Plot: Roger (Donovan Stinson) is about to take his family on a retreat to an isolated cabin, where rest and relaxation await. He loads up his girlfriend, his two children Colin (Gabriel LaBelle) and Summer (Lizzie Boys), and Colin’s friend Justin (Matthew Nelson-Mahood), then heads off to the woods to soak in the great outdoors, unaware of what horrors lurk ahead. Roger tries to be the cool dad, but is given a cool reception and turns his attentions toward potential romance, while getting hammered to the point he can’t see straight. Meanwhile, no one seems to be having fun and everyone is grating on everyone else, so the trip is not going well. But things take a much darker turn when it becomes clear the closest neighbor is involved in some murderous activities, that might involve the undead. Can our intrepid group manage to survive the elements and each other, or will this trip prove to be their last?
Entertainment Value: As much as I like the premise of a drunk, terrible father who harasses his children during a zombie outbreak, I didn’t have a lot of fun with Dead Shack. I think horror comedies have a tough balance to seek out and in the end, this one has some fun horror elements, but most of the humor is just painful to watch and falls flatter than a pancake. The drunk dad is the lone source of effective laughs, but when he isn’t around, Dead Shack’s humor grinds to a halt. This is also one of those movies where the killer is the hero, as the others are so annoying and awful, you can’t help but root for them to die in horrific ways. But this doesn’t impact the horror elements, as the movie never aims to build tension or suspense, just splashes some blood around and moves from joke to joke. At the same time, there’s no scares or atmosphere to speak of, so we just have bad jokes and some bloodshed. I found Dead Shack to be a mostly dull, instantly forgettable horror/comedy, so I can’t recommend it, but fans of horror/comedies might find a little to like here.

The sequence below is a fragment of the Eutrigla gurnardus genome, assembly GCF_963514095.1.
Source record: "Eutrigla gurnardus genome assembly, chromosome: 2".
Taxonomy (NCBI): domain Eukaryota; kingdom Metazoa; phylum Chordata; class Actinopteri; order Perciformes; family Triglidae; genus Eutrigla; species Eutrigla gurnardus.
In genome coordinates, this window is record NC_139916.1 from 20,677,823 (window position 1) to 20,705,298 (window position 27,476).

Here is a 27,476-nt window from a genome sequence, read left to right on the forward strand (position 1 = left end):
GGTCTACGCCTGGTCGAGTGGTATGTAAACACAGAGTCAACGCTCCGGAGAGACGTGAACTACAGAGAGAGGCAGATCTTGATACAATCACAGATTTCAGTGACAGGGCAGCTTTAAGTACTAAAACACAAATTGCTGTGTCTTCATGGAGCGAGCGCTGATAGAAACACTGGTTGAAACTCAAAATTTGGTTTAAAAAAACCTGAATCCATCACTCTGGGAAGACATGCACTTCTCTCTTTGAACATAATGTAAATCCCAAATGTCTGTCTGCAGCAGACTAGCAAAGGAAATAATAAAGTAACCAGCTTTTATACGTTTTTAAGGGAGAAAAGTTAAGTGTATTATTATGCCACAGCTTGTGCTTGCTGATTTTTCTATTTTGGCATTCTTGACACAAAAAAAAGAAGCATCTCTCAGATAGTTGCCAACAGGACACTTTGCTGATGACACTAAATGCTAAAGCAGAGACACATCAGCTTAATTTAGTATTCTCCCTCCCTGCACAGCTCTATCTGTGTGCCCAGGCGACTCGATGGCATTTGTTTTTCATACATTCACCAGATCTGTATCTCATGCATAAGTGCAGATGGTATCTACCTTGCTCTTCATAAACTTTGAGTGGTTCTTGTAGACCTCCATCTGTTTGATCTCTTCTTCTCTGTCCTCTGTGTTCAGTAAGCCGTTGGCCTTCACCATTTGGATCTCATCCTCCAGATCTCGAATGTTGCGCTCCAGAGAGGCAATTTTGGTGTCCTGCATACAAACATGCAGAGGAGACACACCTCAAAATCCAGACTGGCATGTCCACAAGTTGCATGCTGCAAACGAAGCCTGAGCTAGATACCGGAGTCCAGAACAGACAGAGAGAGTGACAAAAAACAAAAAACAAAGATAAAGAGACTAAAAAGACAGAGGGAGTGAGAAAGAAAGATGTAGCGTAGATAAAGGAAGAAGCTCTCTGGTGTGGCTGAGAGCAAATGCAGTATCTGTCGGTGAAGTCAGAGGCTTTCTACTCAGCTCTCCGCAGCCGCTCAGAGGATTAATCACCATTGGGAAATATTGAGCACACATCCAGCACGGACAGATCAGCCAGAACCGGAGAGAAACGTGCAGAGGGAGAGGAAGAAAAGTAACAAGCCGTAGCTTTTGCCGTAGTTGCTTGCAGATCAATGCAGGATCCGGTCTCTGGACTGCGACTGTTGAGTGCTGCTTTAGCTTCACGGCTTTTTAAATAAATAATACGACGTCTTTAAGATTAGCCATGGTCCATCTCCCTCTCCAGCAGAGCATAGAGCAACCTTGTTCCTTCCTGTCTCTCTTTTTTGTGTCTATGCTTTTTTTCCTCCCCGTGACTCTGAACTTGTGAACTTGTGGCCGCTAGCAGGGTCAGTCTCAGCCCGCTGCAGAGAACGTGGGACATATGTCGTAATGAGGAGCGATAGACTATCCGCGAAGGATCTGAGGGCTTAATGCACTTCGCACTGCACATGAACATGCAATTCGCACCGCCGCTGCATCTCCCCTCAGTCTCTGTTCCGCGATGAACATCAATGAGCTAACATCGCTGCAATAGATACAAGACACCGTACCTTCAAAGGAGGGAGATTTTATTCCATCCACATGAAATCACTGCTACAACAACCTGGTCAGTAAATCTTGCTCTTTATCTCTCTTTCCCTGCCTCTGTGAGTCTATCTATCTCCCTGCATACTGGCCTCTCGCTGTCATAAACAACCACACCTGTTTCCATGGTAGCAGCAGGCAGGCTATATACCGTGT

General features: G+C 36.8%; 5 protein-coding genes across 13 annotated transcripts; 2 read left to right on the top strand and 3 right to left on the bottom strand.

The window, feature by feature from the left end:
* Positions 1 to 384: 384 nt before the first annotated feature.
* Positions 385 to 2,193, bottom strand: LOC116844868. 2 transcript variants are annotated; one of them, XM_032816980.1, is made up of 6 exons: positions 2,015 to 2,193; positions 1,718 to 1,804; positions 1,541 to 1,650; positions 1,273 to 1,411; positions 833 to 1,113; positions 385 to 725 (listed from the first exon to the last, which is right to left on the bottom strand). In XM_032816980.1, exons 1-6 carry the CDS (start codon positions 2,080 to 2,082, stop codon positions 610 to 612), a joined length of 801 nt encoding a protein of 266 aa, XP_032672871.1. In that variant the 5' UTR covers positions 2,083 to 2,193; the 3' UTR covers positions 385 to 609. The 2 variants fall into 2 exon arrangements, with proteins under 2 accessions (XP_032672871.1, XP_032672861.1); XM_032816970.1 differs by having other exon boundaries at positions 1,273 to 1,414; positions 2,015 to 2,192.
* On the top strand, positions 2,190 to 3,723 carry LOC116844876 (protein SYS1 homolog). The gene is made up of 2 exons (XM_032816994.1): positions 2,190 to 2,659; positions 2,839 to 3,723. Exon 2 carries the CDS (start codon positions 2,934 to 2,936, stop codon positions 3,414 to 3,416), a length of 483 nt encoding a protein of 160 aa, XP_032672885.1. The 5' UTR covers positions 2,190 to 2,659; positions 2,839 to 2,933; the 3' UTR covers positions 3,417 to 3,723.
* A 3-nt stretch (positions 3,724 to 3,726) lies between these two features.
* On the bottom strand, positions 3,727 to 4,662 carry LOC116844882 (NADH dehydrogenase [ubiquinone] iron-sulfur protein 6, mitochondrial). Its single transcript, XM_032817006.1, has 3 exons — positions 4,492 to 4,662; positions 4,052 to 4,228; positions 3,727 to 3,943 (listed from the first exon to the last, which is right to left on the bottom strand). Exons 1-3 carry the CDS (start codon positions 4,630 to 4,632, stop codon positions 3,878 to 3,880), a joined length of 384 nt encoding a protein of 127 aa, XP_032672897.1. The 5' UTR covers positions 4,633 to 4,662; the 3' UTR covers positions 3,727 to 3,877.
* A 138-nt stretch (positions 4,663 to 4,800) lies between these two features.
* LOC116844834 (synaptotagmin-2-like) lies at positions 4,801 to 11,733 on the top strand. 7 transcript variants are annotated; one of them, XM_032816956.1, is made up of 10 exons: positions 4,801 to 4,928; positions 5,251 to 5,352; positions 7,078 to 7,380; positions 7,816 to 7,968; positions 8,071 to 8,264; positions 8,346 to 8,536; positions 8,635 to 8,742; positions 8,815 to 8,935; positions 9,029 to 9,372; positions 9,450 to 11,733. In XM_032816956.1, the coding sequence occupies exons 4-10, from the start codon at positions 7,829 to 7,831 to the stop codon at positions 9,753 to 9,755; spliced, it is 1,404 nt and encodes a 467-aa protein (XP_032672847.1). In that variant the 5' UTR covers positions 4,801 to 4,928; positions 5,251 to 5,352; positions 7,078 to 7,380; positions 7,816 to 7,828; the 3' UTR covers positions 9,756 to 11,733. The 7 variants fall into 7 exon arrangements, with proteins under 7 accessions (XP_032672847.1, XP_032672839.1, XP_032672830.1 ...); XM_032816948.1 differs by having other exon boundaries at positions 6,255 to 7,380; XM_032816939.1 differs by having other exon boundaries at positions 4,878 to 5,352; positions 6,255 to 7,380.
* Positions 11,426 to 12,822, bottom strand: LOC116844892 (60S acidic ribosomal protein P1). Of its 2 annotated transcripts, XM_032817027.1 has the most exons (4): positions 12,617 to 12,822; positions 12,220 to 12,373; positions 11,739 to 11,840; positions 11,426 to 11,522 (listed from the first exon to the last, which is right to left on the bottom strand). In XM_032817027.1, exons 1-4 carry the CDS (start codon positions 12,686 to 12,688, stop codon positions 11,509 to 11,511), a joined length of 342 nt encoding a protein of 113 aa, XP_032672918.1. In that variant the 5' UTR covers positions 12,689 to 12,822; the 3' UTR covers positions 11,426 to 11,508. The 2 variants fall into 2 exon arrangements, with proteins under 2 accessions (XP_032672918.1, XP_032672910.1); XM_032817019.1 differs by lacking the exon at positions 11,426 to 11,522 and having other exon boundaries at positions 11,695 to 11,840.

No nakedness. This is a teen aimed horror/comedy, so the lack of sleaze makes sense, given the target audience involved. The main draw of Dead Shack is the gore, which is sprinkled around in liberal doses throughout. This is mostly zombie related mayhem, such as shotgun blasts to the head and various other weapons, none of which is all that creative, but fairly well executed. I wanted to see the family torn to pieces in violent, horrific fashion, but at least the movie wasn’t shy about the crimson. I think a couple of inventive kills could have worked wonders, but it is what it is. The dialogue is bad, as the movie wants to be this edgy tale of a dysfunctional family, but it comes off so forced and hollow. As I said before, the drunk dad is humorous at times, but the rest of the main cast is painfully unfunny and that is thanks in large part to the lackluster script. The actors don’t do much to milk the material, however. So one point for the rare times the dad was on point, but otherwise, just bad, forced humor here. No real craziness either, once again thanks to how hard the movie tries to be zany, but winds up feeling forced and desperate, not good for a comedy of this kind.
Overall Insanity: 1/10